De Benvouloir, the emissary of Vergennes, in 1775, reportedto the French minister: "They have given up the English flag and have taken for their device a rattlesnake with thirteen rattles."

The rattlesnake was a favorite device with the Colonists, and its origin as an American emblem is a curious feature of our national history.

Flag 8: Continental Navy

Flag 8: Continental Navy

Flag 9: Washington's Life Guards

Flag 9: Washington's Life Guards

An original is on display at the George Washington Masonic National Memorial in Alexandria, Virginia.  The standard bears an elaborate, delicately painted scene depicting a horse, an officer, a blue standard with a circle or oval of stars, a woman representing the Genius of Liberty supporting a shield of the United States, and a spread eagle.  Above the figures is a yellow-gold scroll with the motto:  "Conquer or Die". The standard dates after 1782 when the shield and eagle were adopted into the seal of the United States.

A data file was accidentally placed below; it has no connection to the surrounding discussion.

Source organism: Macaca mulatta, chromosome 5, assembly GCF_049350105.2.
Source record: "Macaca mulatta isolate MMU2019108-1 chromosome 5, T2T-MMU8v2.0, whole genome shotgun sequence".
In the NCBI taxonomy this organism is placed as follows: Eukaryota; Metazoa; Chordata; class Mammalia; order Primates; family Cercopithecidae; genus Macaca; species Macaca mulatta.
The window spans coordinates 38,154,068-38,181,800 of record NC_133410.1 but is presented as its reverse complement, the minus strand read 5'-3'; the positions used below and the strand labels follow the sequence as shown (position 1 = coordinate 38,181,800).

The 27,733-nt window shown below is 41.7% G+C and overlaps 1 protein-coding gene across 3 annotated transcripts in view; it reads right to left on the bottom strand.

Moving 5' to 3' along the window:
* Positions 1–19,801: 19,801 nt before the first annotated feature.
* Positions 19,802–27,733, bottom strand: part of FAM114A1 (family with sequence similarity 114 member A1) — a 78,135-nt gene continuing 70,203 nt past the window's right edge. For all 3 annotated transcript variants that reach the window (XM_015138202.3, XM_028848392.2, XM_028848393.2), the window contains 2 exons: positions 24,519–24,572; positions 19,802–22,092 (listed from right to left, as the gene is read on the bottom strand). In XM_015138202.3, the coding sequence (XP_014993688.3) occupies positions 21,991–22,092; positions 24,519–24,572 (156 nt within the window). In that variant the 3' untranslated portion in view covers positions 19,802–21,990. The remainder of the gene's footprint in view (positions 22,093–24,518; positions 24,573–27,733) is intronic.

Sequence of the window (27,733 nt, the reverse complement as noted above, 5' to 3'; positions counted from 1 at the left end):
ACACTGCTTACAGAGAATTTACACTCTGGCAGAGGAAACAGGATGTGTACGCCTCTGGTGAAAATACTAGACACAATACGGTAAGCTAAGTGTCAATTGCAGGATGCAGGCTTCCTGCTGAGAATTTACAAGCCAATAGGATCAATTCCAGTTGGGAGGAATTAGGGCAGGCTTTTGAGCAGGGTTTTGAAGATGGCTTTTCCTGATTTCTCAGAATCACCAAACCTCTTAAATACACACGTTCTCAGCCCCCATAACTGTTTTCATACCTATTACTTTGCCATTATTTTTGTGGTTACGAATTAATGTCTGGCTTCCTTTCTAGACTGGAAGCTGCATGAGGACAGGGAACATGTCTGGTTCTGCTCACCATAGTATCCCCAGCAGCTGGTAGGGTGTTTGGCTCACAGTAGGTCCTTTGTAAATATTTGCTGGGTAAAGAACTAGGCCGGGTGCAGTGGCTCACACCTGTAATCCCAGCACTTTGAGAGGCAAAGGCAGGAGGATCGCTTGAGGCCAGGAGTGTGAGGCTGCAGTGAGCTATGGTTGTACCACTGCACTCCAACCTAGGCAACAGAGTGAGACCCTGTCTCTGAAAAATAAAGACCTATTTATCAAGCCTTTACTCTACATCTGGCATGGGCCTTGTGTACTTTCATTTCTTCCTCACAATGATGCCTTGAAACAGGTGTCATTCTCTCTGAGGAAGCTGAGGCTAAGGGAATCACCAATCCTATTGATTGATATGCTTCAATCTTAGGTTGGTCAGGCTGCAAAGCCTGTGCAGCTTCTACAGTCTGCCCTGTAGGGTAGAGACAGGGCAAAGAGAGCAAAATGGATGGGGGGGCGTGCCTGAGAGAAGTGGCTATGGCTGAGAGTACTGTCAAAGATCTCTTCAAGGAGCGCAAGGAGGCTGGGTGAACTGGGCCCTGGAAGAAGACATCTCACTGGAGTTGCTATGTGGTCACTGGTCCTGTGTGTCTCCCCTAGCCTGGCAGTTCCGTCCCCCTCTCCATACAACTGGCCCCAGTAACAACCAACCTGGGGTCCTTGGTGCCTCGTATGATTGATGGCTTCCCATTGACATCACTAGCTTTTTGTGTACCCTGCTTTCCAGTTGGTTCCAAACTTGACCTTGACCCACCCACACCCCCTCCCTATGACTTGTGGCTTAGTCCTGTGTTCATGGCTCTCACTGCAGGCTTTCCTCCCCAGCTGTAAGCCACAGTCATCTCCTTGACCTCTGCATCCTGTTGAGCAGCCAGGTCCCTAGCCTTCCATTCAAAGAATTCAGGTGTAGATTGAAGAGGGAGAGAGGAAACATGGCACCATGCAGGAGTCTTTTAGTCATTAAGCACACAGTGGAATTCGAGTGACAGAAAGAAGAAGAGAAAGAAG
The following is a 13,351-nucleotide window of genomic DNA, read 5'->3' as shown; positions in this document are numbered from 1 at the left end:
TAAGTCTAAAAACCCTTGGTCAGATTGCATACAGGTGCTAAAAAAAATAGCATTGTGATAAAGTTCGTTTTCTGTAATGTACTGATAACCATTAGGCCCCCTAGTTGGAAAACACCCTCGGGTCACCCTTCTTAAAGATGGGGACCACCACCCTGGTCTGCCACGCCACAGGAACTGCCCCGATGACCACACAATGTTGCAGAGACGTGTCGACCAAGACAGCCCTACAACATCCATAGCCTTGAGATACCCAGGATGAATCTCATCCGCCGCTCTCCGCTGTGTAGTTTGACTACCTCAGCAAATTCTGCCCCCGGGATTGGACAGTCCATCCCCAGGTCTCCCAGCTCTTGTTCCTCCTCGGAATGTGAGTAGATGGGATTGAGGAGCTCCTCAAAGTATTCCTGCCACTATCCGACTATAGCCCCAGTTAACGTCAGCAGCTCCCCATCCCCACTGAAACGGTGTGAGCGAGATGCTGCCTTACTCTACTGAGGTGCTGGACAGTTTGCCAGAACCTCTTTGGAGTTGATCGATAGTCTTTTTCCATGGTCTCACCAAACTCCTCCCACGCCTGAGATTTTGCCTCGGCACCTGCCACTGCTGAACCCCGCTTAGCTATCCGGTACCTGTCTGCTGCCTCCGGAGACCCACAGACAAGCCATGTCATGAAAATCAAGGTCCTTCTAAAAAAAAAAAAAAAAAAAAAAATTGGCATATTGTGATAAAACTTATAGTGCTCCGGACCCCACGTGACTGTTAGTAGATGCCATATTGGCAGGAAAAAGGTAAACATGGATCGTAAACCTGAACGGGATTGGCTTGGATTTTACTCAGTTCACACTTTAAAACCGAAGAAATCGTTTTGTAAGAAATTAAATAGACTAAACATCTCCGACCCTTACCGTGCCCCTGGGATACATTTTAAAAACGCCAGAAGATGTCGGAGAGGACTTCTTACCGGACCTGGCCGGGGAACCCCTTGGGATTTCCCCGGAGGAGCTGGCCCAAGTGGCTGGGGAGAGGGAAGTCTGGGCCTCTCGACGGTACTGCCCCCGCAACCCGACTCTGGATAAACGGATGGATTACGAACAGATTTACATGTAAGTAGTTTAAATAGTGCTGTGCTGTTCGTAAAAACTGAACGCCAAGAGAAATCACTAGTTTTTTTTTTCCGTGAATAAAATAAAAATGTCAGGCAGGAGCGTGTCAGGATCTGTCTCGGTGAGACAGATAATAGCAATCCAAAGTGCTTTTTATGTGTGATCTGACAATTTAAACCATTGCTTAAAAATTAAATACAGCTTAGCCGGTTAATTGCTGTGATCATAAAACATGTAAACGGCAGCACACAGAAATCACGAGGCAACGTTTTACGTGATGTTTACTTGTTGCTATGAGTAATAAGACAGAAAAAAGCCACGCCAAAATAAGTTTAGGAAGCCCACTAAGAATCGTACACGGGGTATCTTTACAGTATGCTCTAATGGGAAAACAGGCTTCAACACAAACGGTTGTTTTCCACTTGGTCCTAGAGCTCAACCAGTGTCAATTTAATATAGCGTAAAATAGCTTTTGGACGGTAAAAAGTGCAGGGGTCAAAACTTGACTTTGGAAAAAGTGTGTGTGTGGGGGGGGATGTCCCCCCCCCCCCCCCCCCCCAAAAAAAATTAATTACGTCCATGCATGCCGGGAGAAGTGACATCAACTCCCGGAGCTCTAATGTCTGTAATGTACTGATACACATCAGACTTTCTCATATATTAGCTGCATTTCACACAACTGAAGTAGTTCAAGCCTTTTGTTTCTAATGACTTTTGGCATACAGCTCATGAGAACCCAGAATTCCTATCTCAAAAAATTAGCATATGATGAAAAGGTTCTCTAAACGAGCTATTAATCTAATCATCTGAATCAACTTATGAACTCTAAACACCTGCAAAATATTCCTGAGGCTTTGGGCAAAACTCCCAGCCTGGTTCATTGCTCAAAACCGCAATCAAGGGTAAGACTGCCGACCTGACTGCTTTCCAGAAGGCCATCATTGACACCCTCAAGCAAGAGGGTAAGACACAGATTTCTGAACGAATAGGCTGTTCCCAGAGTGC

The Commander-in-Chief's Guard (1777-1783), or "Washington's Life Guard" was a company-sized unit of selected men representing all thirteen states.  It was primarily an infantry unit, although it did include some mounted troops.  Its primary purpose was to guard the person, headquarters, papers and effects of the Commander-in-Chief.

Flag 10:

Flag 10: unknown